Bill is pending in Senate, but Medicare action could ‘make health care better for America’s seniors.’
Senators are supporting proposed regulations that would streamline the prior authorization process for physicians and patients using Medicare Advantage plans.
This month, the U.S. Centers for Medicare & Medicaid Services (CMS) announced the draft rule with five key provisions and five requests for information. If implement, CMS estimated the changes would save physicians and hospitals more than $15 billion over 10 years.
This fall, medical organizations have hammered Congress to pass the Improving Seniors’ Timely Access to Care Act, a bill that would make it easier for senior patients to get care by modernizing the prior authorization process. The U.S. House of Representatives in September passed the legislation, which remains pending in the Senate.
The CMS action would bring that legislation closer to reality, said bill cosponsor Sen. Roger “Doc” Marshall, MD, R-Kansas. He announced his support of the CMS action and noted the bill has bipartisan support in the House and Senate, along with backing by 500 organizations representing patients, physicians, hospitals, and other stakeholders in the health care industry.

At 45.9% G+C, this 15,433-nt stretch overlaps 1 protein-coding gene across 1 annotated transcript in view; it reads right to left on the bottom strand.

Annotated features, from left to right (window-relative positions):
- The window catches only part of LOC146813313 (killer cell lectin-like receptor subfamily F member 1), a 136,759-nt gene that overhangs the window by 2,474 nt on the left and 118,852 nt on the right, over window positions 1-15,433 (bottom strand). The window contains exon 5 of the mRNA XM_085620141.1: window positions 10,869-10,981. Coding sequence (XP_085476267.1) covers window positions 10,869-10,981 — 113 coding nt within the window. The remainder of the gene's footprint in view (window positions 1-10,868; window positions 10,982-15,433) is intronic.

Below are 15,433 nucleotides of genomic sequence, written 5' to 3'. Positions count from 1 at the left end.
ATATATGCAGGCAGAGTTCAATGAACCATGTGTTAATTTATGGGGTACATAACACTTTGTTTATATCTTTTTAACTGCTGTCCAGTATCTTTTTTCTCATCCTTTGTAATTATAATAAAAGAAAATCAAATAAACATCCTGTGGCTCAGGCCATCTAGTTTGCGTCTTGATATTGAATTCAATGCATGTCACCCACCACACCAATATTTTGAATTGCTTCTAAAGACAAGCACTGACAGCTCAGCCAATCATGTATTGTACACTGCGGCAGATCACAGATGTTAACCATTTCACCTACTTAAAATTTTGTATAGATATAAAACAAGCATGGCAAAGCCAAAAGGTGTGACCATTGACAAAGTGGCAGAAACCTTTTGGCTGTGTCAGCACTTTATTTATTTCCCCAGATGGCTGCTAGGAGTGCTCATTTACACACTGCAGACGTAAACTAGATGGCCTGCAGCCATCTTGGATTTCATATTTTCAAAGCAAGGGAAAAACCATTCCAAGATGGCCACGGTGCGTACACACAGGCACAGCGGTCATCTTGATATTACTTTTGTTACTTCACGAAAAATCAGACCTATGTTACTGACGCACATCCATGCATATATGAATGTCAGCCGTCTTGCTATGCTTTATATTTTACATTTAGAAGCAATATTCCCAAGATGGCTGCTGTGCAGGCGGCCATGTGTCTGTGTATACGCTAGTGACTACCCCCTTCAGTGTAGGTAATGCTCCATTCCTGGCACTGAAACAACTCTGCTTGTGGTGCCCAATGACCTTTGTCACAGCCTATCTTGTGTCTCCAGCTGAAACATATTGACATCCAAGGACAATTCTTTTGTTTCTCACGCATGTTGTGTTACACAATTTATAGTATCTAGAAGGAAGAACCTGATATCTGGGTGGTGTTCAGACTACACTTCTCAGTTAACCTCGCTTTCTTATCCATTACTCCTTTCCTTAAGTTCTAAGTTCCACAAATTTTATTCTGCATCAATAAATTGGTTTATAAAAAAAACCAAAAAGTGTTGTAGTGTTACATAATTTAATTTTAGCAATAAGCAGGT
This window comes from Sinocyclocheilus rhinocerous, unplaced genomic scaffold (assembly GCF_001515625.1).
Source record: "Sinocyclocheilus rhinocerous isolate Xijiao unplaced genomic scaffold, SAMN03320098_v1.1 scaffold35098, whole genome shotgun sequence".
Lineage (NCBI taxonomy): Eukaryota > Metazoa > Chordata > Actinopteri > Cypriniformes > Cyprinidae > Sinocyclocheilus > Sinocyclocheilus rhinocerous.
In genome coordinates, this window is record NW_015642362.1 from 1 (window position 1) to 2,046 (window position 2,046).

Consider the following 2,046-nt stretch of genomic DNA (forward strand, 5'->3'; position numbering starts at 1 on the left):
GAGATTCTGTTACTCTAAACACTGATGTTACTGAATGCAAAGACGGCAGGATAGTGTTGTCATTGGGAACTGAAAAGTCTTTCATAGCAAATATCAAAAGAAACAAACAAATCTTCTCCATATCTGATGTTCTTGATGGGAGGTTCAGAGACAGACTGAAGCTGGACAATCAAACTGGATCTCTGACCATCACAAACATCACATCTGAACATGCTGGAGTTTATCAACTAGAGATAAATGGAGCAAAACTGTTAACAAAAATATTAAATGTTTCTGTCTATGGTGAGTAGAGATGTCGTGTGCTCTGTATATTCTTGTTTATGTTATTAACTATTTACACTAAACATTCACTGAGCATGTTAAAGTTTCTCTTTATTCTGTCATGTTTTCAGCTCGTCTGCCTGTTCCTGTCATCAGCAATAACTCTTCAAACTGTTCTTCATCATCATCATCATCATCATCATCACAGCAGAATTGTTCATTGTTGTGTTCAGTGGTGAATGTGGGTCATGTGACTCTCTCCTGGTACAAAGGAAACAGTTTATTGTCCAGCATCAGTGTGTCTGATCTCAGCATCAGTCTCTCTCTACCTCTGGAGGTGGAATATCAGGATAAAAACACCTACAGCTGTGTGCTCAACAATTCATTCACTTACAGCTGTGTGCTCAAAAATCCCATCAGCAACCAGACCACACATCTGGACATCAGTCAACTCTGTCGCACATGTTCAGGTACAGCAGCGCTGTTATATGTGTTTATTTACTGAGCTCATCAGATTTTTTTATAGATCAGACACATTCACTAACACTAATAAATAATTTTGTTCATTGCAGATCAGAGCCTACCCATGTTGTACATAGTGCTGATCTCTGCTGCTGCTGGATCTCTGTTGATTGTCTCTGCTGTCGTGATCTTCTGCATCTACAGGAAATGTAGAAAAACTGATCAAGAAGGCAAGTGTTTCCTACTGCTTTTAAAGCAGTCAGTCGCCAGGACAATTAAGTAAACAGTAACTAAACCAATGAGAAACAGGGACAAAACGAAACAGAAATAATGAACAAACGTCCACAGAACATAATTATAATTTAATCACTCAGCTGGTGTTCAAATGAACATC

In a published statement, Marshall called the CMS proposal “proof that this is truly a good faith effort to make health care better for America’s seniors.”
As an obstetrician-gynecologist, Marshall cited his own experience as a physician and hospital manager facing challenges to patient care, when waiting for prior authorizations.
“There’s a reason why the Improving Seniors’ Timely Access to Care Act is one of the most popular bills this Congress,” Marshall said in his statement. “I’m grateful for all the hard work that has gone into creating significant momentum for this bill – for it is this hard work that brings us closer to getting this over the finish line before the new Congress.”
Marshall’s statement included comments from House and Senate cosponsors including Rep. Suzan DelBene D-Washington; Rep. Ami Bera, MD, D-California; Larry Bucshon, MD, R-Indiana; Rep. Mike Kelly, R-Pennsylvania; Sen. Kyrsten Sinema, I-Arizona; Sen. John Thune, R-South Dakota; and Sen. Sherrod Brown, D-Ohio.